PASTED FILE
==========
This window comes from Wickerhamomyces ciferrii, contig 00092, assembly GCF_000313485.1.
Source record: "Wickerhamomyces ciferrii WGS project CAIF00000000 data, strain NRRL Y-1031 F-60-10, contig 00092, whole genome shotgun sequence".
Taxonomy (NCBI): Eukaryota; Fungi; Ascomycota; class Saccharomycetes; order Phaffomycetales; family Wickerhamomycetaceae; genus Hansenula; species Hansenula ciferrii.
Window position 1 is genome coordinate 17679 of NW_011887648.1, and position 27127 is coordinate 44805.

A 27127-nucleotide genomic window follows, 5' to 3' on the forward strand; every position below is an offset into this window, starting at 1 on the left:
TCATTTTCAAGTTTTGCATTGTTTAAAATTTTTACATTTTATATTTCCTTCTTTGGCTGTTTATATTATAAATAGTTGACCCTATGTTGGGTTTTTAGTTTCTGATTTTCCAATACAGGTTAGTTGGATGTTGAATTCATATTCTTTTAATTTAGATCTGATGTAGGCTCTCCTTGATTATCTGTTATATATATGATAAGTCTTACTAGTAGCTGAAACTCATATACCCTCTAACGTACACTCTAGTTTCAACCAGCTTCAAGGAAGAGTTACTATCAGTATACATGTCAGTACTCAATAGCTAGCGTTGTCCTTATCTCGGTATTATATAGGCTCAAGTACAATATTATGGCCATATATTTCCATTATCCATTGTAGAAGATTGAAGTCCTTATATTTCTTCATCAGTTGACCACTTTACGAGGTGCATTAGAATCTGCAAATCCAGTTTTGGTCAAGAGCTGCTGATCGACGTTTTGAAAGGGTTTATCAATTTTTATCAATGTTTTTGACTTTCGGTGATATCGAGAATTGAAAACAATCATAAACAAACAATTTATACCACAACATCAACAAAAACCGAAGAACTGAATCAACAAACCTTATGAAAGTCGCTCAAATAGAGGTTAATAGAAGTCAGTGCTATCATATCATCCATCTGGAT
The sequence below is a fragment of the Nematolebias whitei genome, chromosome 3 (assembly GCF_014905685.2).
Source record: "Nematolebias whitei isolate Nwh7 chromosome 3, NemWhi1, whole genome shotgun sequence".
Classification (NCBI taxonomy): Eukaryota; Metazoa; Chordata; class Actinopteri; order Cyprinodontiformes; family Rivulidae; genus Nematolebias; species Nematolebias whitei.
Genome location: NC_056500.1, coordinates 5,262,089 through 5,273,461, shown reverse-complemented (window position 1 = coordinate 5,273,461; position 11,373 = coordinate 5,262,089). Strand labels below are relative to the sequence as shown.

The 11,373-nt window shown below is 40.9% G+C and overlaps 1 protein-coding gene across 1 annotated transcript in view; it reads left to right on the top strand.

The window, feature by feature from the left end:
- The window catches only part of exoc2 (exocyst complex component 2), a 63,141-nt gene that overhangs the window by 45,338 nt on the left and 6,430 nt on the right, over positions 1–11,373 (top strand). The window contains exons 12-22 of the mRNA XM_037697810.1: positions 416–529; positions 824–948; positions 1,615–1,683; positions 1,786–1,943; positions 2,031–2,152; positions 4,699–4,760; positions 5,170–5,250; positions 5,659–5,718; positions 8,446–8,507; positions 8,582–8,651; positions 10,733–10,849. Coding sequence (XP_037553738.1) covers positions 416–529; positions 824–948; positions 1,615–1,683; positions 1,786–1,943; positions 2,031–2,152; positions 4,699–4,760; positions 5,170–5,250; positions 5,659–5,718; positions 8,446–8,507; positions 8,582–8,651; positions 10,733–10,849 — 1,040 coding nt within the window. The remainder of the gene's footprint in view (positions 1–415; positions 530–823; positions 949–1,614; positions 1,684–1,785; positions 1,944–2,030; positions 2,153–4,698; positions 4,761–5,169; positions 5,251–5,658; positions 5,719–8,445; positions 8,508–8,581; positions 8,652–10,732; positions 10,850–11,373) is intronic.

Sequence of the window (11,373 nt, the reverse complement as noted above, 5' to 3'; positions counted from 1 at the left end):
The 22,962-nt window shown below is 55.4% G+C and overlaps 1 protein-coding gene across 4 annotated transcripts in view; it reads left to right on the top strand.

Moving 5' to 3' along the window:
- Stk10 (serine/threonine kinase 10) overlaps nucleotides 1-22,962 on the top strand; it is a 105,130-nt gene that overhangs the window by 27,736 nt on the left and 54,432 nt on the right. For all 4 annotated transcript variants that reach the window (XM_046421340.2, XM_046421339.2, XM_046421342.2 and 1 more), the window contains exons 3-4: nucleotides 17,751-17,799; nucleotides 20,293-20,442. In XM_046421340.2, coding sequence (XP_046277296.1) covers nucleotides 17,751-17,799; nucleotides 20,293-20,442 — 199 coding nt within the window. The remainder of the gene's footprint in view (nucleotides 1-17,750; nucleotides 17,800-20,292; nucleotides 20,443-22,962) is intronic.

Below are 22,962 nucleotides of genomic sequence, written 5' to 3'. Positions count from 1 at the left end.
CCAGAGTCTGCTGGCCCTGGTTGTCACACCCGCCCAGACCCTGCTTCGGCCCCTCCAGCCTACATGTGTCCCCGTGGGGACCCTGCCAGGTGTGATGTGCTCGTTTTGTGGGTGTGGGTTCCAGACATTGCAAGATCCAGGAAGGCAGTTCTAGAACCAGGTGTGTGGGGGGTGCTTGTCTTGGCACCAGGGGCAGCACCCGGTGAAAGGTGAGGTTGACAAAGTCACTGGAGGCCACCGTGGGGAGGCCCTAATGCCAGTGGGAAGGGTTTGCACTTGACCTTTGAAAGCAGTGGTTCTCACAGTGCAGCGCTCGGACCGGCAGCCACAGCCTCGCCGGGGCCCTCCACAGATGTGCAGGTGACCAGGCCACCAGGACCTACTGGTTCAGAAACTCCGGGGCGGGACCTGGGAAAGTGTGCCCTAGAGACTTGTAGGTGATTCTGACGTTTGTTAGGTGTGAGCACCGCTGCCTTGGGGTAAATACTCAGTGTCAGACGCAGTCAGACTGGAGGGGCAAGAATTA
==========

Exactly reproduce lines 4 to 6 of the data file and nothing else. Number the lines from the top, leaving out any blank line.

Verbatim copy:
Window position 1 is genome coordinate 17679 of NW_011887648.1, and position 27127 is coordinate 44805.

A 27127-nucleotide genomic window follows, 5' to 3' on the forward strand; every position below is an offset into this window, starting at 1 on the left:
TCATTTTCAAGTTTTGCATTGTTTAAAATTTTTACATTTTATATTTCCTTCTTTGGCTGTTTATATTATAAATAGTTGACCCTATGTTGGGTTTTTAGTTTCTGATTTTCCAATACAGGTTAGTTGGATGTTGAATTCATATTCTTTTAATTTAGATCTGATGTAGGCTCTCCTTGATTATCTGTTATATATATGATAAGTCTTACTAGTAGCTGAAACTCATATACCCTCTAACGTACACTCTAGTTTCAACCAGCTTCAAGGAAGAGTTACTATCAGTATACATGTCAGTACTCAATAGCTAGCGTTGTCCTTATCTCGGTATTATATAGGCTCAAGTACAATATTATGGCCATATATTTCCATTATCCATTGTAGAAGATTGAAGTCCTTATATTTCTTCATCAGTTGACCACTTTACGAGGTGCATTAGAATCTGCAAATCCAGTTTTGGTCAAGAGCTGCTGATCGACGTTTTGAAAGGGTTTATCAATTTTTATCAATGTTTTTGACTTTCGGTGATATCGAGAATTGAAAACAATCATAAACAAACAATTTATACCACAACATCAACAAAAACCGAAGAACTGAATCAACAAACCTTATGAAAGTCGCTCAAATAGAGGTTAATAGAAGTCAGTGCTATCATATCATCCATCTGGAT